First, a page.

New Delhi, Oct 4 London-based British Library's new exhibition 'Unfinished Business: The Fight for Womens Rights', which will begin later this October, has an interesting connection to India, dating back to 1900s.
The exhibition is set to showcase how the work of contemporary feminist activism in the UK has its roots in the long and complex history of women's rights. From personal diaries, banners and protest fashion to subversive literature, film, music and art, women's voices and stories form the foundation of the exhibition.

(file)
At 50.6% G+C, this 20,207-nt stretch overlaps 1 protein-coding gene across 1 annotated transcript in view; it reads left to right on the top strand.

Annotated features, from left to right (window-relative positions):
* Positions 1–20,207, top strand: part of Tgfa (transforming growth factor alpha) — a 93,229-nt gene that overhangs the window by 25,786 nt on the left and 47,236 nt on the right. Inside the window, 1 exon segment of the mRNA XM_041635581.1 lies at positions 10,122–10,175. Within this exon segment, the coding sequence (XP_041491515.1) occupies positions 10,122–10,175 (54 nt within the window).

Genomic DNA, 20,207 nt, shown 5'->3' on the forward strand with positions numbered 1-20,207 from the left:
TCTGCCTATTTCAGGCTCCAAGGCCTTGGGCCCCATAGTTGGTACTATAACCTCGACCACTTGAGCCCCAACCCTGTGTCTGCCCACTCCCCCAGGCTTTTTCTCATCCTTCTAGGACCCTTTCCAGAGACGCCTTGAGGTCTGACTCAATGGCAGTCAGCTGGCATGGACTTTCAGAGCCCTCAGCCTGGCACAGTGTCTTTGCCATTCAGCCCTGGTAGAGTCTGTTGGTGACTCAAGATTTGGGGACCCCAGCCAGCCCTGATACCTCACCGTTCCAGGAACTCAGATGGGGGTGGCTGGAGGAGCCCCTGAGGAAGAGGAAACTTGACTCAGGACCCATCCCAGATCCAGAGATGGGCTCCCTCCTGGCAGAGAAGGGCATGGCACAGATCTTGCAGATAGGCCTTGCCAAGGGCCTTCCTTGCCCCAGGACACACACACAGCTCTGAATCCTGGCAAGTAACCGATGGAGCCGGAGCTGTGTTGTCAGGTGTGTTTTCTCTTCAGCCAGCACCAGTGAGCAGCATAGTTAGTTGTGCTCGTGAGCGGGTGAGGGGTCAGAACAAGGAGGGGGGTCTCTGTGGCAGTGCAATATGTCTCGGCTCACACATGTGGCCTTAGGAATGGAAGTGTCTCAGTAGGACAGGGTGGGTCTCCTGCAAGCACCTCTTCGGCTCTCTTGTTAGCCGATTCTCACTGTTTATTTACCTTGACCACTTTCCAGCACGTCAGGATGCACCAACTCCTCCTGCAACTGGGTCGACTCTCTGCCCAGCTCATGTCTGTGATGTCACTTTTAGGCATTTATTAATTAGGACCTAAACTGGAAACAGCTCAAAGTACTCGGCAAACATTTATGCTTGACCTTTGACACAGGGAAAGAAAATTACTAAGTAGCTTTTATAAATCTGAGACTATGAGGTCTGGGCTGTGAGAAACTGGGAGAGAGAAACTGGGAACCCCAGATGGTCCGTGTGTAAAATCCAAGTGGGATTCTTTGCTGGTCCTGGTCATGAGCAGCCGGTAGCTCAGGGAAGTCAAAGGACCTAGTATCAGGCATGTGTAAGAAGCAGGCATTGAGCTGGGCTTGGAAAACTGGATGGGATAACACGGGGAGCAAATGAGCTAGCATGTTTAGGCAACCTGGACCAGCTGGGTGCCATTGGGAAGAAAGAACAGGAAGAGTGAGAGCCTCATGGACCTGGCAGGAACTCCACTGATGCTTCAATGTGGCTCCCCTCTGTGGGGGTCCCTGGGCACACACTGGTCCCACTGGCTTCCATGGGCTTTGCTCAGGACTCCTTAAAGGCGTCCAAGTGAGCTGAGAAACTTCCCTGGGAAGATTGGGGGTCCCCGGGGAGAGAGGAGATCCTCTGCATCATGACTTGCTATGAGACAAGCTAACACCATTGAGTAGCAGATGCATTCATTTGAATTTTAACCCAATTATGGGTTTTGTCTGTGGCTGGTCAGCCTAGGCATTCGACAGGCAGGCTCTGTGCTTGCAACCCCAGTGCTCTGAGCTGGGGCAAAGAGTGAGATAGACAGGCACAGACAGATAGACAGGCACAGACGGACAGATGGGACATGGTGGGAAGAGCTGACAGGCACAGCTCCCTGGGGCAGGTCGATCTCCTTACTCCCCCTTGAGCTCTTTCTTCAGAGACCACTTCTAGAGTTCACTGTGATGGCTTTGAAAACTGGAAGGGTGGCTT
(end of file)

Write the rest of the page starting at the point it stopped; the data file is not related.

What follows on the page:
Highlights include records of surveillance carried out on Sophia Duleep Singh, one of Queen Victoria's goddaughters and a grandchild of Punjab's Maharaja Ranjit Singh, who used her status to support campaigns for women's suffrage in the UK, alongside her handwritten diary from 1907.
Global events of 2020, including the coronavirus pandemic and renewed momentum of the Black Lives Matter movement, have thrown the inequalities people face into even sharper relief. This exhibition and accompanying events programme seek to amplify the voices of those who lived experiences of challenging injustice and campaigning for change, the gallery said in a note on the exhibition.
The first edition of Jane Austen's debut novel, Sense and Sensibility, which was anonymously published 'By a Lady' in 1811, and a handwritten draft of 'Middlemarch'
( With inputs from IANS )
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